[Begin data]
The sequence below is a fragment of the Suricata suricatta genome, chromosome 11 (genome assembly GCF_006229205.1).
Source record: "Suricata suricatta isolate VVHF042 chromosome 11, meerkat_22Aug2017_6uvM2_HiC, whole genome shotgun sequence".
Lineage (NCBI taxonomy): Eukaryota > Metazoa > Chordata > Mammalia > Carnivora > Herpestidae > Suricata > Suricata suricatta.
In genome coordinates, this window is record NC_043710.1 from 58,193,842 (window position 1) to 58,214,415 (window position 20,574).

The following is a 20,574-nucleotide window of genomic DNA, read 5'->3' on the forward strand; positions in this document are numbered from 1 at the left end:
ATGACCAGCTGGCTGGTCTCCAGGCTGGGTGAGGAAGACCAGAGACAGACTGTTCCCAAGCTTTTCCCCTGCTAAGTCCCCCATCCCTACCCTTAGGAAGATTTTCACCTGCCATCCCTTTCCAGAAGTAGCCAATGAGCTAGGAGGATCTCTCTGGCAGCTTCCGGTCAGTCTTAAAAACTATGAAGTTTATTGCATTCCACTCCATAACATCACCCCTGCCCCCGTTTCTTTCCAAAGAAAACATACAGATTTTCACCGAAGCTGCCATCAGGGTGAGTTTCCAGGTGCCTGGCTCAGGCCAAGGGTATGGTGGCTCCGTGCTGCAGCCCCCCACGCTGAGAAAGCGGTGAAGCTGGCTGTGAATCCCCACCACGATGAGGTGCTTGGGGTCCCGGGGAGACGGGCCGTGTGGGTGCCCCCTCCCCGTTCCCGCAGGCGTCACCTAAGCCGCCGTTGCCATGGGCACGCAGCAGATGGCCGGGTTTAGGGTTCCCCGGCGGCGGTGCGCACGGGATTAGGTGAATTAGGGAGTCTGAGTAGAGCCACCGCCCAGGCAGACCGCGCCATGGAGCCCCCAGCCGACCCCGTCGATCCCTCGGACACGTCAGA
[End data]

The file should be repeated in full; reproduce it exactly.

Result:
The sequence below is a fragment of the Suricata suricatta genome, chromosome 11 (genome assembly GCF_006229205.1).
Source record: "Suricata suricatta isolate VVHF042 chromosome 11, meerkat_22Aug2017_6uvM2_HiC, whole genome shotgun sequence".
Lineage (NCBI taxonomy): Eukaryota > Metazoa > Chordata > Mammalia > Carnivora > Herpestidae > Suricata > Suricata suricatta.
In genome coordinates, this window is record NC_043710.1 from 58,193,842 (window position 1) to 58,214,415 (window position 20,574).

The following is a 20,574-nucleotide window of genomic DNA, read 5'->3' on the forward strand; positions in this document are numbered from 1 at the left end:
ATGACCAGCTGGCTGGTCTCCAGGCTGGGTGAGGAAGACCAGAGACAGACTGTTCCCAAGCTTTTCCCCTGCTAAGTCCCCCATCCCTACCCTTAGGAAGATTTTCACCTGCCATCCCTTTCCAGAAGTAGCCAATGAGCTAGGAGGATCTCTCTGGCAGCTTCCGGTCAGTCTTAAAAACTATGAAGTTTATTGCATTCCACTCCATAACATCACCCCTGCCCCCGTTTCTTTCCAAAGAAAACATACAGATTTTCACCGAAGCTGCCATCAGGGTGAGTTTCCAGGTGCCTGGCTCAGGCCAAGGGTATGGTGGCTCCGTGCTGCAGCCCCCCACGCTGAGAAAGCGGTGAAGCTGGCTGTGAATCCCCACCACGATGAGGTGCTTGGGGTCCCGGGGAGACGGGCCGTGTGGGTGCCCCCTCCCCGTTCCCGCAGGCGTCACCTAAGCCGCCGTTGCCATGGGCACGCAGCAGATGGCCGGGTTTAGGGTTCCCCGGCGGCGGTGCGCACGGGATTAGGTGAATTAGGGAGTCTGAGTAGAGCCACCGCCCAGGCAGACCGCGCCATGGAGCCCCCAGCCGACCCCGTCGATCCCTCGGACACGTCAGA